Examining the role of ad networks in malvertising threats
Malvertising has been a persistent infosec threat for more than a decade. Over the years, threat actors have found a variety of ways to weaponize digital advertisements and deliver malware to unsuspecting users in both enterprise and consumer spaces. And some experts warn that malvertising threats are becoming increasingly complex -- and dangerous.
Last summer, Check Point Research revealed an extensive and unique malvertising campaign that it called "Master134." The campaign started with hijacked traffic from more than 10,000 infected WordPress sites and ended with some of the biggest exploit kits in the threat landscape, which delivered ransomware, banking Trojans and botnets. And in between the two ends of the spectrum, Check Point researchers discovered something unusual: a vast array of ad network platforms and redirection domains, through which the hijacked traffic was being bought and sold.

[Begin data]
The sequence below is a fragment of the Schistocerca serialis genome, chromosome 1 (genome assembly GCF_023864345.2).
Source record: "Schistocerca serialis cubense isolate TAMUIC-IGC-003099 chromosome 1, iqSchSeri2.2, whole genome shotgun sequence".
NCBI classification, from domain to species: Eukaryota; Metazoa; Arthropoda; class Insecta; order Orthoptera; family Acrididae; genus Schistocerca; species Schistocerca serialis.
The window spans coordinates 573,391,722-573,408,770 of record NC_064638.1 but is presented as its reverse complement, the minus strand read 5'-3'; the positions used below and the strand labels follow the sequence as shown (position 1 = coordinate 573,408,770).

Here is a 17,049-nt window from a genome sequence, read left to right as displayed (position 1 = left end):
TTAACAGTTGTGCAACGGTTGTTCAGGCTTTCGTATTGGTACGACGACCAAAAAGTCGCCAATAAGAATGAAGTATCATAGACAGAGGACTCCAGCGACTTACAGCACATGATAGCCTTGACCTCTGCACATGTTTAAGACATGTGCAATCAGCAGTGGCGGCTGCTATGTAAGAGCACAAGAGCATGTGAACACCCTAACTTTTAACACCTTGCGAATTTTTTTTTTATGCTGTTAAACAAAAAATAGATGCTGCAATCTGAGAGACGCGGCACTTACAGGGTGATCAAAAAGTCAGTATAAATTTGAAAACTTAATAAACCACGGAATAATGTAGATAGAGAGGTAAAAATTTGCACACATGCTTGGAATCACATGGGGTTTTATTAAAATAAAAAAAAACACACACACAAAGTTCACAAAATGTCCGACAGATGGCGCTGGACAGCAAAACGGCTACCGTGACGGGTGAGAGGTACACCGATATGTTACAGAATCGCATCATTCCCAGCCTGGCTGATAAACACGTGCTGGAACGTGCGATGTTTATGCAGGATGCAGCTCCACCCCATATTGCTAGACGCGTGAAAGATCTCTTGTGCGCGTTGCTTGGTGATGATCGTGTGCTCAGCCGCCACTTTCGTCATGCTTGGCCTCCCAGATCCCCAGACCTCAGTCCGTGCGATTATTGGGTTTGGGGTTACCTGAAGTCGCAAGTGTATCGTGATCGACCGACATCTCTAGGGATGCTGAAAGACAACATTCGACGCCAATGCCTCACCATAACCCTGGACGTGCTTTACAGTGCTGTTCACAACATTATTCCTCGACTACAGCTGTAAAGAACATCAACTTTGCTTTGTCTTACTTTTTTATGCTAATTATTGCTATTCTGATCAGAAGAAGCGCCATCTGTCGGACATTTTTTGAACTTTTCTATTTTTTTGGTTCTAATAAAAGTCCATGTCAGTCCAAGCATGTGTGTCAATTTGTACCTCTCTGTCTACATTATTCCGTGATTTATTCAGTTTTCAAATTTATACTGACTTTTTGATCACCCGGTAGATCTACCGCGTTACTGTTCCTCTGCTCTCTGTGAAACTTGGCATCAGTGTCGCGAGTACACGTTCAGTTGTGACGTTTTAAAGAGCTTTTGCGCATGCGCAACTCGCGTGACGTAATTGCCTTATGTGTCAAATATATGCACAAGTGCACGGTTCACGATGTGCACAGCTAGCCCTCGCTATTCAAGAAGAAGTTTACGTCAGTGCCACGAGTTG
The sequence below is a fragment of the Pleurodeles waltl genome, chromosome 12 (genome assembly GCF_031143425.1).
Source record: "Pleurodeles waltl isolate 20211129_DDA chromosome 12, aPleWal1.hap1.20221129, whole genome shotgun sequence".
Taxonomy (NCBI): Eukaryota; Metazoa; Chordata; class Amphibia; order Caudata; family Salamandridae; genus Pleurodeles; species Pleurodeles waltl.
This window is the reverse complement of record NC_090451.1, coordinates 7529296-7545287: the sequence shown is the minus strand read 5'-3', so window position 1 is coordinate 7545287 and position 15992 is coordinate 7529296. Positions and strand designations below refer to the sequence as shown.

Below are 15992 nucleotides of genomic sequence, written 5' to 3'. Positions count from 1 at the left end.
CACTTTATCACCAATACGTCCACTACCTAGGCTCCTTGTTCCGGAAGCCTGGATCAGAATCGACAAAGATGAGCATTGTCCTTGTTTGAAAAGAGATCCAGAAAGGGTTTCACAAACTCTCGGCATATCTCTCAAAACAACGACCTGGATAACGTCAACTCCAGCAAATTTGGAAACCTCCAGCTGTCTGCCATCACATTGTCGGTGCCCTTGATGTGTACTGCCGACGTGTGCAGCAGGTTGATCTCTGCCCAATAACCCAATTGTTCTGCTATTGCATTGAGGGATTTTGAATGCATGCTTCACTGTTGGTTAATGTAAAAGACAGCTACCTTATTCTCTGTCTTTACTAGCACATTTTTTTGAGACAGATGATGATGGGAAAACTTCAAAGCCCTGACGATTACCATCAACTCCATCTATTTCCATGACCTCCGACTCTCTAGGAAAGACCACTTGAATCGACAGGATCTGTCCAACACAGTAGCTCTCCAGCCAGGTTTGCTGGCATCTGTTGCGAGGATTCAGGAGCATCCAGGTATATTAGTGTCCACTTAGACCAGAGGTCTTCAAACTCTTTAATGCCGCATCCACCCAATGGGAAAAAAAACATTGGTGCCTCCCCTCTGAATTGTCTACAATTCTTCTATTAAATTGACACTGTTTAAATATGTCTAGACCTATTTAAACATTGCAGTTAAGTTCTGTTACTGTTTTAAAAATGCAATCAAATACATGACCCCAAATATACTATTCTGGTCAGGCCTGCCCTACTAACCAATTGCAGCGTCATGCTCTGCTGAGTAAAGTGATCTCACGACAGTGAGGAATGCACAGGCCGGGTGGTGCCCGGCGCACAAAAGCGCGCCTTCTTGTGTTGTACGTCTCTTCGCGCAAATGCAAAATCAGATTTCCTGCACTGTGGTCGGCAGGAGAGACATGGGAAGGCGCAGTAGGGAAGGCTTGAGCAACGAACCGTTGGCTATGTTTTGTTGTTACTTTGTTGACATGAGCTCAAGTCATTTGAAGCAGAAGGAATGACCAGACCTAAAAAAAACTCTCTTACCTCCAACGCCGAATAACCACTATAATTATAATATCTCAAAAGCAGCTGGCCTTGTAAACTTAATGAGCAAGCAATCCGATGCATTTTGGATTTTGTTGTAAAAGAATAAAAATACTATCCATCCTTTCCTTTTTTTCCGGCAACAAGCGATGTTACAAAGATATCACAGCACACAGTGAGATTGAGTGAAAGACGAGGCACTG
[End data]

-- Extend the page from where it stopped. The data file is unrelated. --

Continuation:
According to Check Point Research, a routine examination of exploit kit traffic revealed "an alarming partnership" between threat actors and legitimate online ad companies. These ad networks roundly denied they were knowingly involved the Master134 campaign and instead blamed rogue publisher clients for any malicious activity. One of the ad networks successfully lobbied to have its name removed from Check Point's report.
However, a months-long investigation by SearchSecurity revealed these ad networks had troubled histories, questionable practices and links to similar malvertising campaigns in the past. In addition, our investigation uncovered other ad networks connected to the Master134 campaign that were not named in Check Point's original report.
This six-part series explores the Master134 campaign and the role played by ad networks, who experts say turned a blind eye to malicious activity in order to make money. Read on to find out more about Master134 and how it reveals troubling trends for the online advertising industry and the future of malvertising threats.